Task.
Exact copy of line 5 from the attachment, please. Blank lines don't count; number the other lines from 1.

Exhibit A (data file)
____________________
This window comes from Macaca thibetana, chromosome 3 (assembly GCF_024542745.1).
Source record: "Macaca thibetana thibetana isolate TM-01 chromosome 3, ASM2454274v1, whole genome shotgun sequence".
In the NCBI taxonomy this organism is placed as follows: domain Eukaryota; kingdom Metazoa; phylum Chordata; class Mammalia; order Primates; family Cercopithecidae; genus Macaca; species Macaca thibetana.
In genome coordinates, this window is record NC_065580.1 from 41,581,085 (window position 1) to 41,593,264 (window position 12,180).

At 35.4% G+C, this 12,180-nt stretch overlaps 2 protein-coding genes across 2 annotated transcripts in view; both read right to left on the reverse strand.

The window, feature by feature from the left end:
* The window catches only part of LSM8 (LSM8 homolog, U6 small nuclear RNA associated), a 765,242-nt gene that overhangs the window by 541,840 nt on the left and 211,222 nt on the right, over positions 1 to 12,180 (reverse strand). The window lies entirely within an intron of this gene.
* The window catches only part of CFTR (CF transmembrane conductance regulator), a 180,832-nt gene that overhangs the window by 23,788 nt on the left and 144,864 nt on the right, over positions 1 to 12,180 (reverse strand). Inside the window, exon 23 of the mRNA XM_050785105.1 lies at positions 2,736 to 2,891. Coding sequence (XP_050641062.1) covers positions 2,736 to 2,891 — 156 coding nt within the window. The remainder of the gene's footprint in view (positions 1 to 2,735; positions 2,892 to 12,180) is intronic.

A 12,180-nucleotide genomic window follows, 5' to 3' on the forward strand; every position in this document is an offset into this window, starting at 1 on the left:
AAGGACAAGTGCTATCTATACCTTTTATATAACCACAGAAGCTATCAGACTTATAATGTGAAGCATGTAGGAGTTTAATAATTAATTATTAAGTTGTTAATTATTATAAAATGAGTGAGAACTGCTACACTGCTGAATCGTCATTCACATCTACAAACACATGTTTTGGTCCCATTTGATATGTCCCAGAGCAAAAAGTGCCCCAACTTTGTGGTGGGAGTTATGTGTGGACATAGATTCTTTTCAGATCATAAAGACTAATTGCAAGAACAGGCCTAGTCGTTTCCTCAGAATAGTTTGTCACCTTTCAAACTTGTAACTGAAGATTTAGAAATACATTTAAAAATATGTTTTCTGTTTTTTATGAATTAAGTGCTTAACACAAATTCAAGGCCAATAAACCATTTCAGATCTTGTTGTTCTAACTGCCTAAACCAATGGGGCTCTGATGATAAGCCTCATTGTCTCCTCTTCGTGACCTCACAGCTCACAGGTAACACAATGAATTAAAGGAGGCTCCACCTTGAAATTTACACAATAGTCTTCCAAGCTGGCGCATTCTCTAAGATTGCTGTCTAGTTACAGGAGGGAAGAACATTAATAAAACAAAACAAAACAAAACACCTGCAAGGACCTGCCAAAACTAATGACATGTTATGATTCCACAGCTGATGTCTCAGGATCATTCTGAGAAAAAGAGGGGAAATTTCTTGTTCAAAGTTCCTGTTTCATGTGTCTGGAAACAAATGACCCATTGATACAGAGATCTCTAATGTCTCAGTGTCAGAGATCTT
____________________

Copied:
At 35.4% G+C, this 12,180-nt stretch overlaps 2 protein-coding genes across 2 annotated transcripts in view; both read right to left on the reverse strand.